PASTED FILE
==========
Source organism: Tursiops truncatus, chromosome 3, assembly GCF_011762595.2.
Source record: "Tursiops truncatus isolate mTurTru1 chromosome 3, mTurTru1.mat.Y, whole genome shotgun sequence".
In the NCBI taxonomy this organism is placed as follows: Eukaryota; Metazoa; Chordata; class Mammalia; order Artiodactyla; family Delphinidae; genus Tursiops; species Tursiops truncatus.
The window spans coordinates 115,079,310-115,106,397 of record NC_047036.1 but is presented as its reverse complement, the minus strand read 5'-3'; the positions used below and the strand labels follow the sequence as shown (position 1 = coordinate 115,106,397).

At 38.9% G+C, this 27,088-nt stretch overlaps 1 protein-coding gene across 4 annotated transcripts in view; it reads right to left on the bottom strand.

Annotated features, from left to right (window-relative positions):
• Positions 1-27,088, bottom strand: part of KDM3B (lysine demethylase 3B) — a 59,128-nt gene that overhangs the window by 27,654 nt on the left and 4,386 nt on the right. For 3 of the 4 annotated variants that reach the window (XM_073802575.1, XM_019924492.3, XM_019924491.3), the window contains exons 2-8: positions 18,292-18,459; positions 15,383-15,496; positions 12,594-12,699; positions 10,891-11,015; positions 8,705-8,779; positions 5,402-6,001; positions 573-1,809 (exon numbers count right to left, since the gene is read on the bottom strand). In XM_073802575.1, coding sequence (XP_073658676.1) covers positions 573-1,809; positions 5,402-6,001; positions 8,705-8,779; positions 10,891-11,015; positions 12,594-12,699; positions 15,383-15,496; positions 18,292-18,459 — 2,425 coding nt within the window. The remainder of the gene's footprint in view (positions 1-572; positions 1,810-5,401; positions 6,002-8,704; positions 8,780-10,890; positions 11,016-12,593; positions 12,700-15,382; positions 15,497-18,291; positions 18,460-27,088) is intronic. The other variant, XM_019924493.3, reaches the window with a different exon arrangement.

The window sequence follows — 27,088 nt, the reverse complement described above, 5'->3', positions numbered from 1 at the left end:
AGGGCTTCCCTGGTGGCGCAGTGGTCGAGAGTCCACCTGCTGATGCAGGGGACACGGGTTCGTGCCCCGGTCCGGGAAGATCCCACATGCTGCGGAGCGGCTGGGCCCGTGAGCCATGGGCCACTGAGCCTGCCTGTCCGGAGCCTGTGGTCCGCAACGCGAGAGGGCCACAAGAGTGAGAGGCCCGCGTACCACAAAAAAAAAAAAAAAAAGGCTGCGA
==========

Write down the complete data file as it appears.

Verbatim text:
Source organism: Tursiops truncatus, chromosome 3, assembly GCF_011762595.2.
Source record: "Tursiops truncatus isolate mTurTru1 chromosome 3, mTurTru1.mat.Y, whole genome shotgun sequence".
In the NCBI taxonomy this organism is placed as follows: Eukaryota; Metazoa; Chordata; class Mammalia; order Artiodactyla; family Delphinidae; genus Tursiops; species Tursiops truncatus.
The window spans coordinates 115,079,310-115,106,397 of record NC_047036.1 but is presented as its reverse complement, the minus strand read 5'-3'; the positions used below and the strand labels follow the sequence as shown (position 1 = coordinate 115,106,397).

At 38.9% G+C, this 27,088-nt stretch overlaps 1 protein-coding gene across 4 annotated transcripts in view; it reads right to left on the bottom strand.

Annotated features, from left to right (window-relative positions):
• Positions 1-27,088, bottom strand: part of KDM3B (lysine demethylase 3B) — a 59,128-nt gene that overhangs the window by 27,654 nt on the left and 4,386 nt on the right. For 3 of the 4 annotated variants that reach the window (XM_073802575.1, XM_019924492.3, XM_019924491.3), the window contains exons 2-8: positions 18,292-18,459; positions 15,383-15,496; positions 12,594-12,699; positions 10,891-11,015; positions 8,705-8,779; positions 5,402-6,001; positions 573-1,809 (exon numbers count right to left, since the gene is read on the bottom strand). In XM_073802575.1, coding sequence (XP_073658676.1) covers positions 573-1,809; positions 5,402-6,001; positions 8,705-8,779; positions 10,891-11,015; positions 12,594-12,699; positions 15,383-15,496; positions 18,292-18,459 — 2,425 coding nt within the window. The remainder of the gene's footprint in view (positions 1-572; positions 1,810-5,401; positions 6,002-8,704; positions 8,780-10,890; positions 11,016-12,593; positions 12,700-15,382; positions 15,497-18,291; positions 18,460-27,088) is intronic. The other variant, XM_019924493.3, reaches the window with a different exon arrangement.

The window sequence follows — 27,088 nt, the reverse complement described above, 5'->3', positions numbered from 1 at the left end:
AGGGCTTCCCTGGTGGCGCAGTGGTCGAGAGTCCACCTGCTGATGCAGGGGACACGGGTTCGTGCCCCGGTCCGGGAAGATCCCACATGCTGCGGAGCGGCTGGGCCCGTGAGCCATGGGCCACTGAGCCTGCCTGTCCGGAGCCTGTGGTCCGCAACGCGAGAGGGCCACAAGAGTGAGAGGCCCGCGTACCACAAAAAAAAAAAAAAAAAGGCTGCGA